Savage Island Part 1: Finished!   5 comments

Via Every Game Going. Not the greatest cover; the game only has one stone head (and one that’s supposed to look like the protaganist).

What do we mean when we say a game is difficult?

I was warned, multiple times before starting, how ludicrously hard this one was.

My heretofore-adequate Adventuring skills have been knocked down the stairs, dragged out the window and hung out for the vultures to pick at by the near-insurmountable challenges of Adventure #10: Savage Island (Part 1).
Gaming After 40

I don’t think it’s quite up there with Philosopher’s Quest or Quondam. (If you want to be quantitative about it, I only needed two minor hints related to the parser to win this one, whereas for the other two games I needed … quite a few more hints.)

The thing that really makes this one tricky to handle is the looping and timing. You have to go through the same part of the map multiple times, with subtle differences in terms of items held. You have to anticipate ahead and time things out in a way that makes solving puzzles genuinely a matter of handling both time and space as opposed to just applying the right item in the right place.

Certainly, at the time this game was written, it was asking the player to do things far outside the norm. For me, the difficulty was mitigated by the fact I’ve beaten Hadean Lands (2014) before; I’m trying to think of other instances where a type of adventure game puzzle was intensely hard at the time due to its sheer novelty but later extensions of the idea made the initial instance more manageable. (Maybe within a series, like playing Myst after beating Riven is easier, even if you’ve never beaten Myst before?)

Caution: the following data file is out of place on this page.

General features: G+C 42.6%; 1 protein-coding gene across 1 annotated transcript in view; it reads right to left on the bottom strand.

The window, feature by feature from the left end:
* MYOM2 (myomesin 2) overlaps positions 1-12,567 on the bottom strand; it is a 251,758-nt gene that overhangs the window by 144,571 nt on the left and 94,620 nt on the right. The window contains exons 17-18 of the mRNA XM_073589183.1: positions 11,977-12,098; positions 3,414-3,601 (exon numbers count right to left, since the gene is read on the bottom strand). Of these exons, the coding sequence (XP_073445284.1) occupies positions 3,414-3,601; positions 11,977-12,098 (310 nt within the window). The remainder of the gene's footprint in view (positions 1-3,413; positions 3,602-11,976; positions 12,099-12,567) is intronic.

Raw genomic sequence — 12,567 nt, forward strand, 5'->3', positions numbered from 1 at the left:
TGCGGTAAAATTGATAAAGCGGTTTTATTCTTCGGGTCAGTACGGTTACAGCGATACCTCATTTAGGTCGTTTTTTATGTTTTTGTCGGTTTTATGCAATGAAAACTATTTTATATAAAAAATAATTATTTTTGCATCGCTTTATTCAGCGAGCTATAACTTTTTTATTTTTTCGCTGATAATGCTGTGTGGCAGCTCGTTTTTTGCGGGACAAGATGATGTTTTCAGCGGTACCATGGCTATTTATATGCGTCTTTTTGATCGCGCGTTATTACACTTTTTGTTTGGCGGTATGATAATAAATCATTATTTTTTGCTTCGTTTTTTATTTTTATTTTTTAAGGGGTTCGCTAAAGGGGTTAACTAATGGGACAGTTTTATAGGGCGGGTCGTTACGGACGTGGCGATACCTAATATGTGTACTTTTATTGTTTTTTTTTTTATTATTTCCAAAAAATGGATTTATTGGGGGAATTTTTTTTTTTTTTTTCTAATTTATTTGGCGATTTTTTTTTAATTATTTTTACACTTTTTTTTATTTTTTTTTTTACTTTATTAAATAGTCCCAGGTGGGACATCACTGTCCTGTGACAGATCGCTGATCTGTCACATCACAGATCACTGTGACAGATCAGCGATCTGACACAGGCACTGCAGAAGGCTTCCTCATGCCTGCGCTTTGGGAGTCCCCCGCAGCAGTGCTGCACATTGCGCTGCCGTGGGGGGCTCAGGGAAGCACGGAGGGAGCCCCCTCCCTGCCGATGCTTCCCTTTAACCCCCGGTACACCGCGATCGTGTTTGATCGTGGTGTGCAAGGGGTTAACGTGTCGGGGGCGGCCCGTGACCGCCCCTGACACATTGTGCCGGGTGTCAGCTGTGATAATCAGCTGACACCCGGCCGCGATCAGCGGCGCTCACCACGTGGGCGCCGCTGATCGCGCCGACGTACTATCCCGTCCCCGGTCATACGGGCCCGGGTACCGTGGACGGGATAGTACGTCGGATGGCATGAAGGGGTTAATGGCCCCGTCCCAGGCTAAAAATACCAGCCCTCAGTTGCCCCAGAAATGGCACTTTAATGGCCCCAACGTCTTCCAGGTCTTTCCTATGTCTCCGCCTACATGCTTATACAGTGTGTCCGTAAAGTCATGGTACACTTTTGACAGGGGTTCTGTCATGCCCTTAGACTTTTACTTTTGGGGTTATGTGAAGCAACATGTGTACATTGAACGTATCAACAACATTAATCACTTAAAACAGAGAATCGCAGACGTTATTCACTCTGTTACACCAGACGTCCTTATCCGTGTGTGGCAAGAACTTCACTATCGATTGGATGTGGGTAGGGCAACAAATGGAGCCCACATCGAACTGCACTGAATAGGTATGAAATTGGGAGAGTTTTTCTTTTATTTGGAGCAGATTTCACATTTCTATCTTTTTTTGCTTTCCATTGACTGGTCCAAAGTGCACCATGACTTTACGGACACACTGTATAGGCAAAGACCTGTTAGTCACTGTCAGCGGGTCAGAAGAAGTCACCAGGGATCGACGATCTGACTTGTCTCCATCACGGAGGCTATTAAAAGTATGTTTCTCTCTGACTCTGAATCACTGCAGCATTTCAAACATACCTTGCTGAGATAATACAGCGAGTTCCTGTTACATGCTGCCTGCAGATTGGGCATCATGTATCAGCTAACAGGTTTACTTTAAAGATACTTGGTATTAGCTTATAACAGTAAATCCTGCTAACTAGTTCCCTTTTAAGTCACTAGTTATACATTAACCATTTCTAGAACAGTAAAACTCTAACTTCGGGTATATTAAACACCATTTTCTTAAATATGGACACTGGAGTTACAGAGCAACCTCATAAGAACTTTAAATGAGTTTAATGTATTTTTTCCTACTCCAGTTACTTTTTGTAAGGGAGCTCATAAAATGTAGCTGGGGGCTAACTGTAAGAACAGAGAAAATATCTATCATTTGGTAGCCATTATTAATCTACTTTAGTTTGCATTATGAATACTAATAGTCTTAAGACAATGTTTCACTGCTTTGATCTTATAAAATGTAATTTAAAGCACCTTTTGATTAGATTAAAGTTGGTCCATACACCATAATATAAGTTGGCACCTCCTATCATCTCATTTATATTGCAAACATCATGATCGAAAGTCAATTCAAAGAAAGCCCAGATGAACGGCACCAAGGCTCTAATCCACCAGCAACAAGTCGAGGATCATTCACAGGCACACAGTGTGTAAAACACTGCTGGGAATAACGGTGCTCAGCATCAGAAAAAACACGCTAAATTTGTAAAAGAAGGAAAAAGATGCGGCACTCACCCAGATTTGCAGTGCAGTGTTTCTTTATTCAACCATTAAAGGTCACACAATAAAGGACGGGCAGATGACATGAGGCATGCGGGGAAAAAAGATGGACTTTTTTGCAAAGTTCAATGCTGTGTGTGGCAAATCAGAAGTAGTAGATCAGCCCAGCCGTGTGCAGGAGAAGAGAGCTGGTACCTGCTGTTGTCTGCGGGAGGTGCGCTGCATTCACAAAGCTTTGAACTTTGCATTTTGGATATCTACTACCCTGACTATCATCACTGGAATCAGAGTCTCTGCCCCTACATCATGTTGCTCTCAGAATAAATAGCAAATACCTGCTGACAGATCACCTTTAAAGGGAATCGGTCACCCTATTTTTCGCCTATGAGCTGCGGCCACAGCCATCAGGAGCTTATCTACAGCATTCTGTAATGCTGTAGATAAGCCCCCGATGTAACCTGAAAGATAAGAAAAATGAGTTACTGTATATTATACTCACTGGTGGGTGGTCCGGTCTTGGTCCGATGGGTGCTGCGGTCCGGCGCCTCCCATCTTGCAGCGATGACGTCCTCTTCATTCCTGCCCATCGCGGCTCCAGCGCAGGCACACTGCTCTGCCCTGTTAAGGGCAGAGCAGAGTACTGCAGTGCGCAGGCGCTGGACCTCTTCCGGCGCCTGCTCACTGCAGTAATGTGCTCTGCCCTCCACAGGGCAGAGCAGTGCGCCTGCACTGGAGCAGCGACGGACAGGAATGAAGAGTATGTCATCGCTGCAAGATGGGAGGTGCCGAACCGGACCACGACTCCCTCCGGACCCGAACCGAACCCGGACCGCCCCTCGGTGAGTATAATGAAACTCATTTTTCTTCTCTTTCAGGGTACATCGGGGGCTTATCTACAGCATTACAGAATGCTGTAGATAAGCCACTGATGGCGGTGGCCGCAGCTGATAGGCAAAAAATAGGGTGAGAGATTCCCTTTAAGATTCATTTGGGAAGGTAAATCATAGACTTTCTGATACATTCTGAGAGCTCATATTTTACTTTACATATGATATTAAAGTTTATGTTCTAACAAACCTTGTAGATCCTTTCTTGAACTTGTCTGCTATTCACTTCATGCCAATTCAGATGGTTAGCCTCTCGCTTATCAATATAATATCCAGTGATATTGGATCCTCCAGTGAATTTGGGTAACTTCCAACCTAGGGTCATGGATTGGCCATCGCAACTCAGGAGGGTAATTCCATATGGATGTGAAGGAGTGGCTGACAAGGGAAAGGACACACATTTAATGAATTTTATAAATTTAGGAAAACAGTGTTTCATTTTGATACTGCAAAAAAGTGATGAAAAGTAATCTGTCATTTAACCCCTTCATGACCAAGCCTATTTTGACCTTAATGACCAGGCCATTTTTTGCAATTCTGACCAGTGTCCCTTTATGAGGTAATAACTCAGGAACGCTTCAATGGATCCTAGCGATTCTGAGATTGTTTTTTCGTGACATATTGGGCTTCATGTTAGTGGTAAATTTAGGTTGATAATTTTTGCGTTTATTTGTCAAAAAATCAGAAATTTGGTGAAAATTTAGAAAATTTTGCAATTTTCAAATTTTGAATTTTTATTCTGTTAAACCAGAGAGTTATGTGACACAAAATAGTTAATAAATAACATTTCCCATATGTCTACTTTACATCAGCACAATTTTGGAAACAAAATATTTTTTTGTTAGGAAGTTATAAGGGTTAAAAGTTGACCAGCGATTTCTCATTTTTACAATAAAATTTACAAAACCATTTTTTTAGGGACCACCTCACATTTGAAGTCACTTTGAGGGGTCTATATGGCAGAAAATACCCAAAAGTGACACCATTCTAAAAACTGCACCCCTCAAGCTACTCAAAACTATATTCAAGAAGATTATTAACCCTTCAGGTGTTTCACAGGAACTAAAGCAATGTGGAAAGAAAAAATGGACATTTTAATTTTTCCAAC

Continuing directly from last time, I was trying to work out how to move a stalactite with a “hinge”. THROW wasn’t a verb, although THROW COCONUT was one of the first things that occurred to me. Having discarded that possibility, I resorted to testing every verb-noun combination. Fortunately, I had found earlier (completely by accident) USE was a recognized verb:

This is about as frustrating as guess-the-verb gets: a.) I had figured out a logical solution, but discarded it because the logical method of conveying it (using a common adventure game verb!) was unrecognized so I b.) did the lawnmower thing with every verb and noun concluding with c.) finding I was right all along by accident.

Smooth sailing from here, thankfully: the action above led me into some metal halls with alien devices, including a force field where I was able to get my plastic block glowing.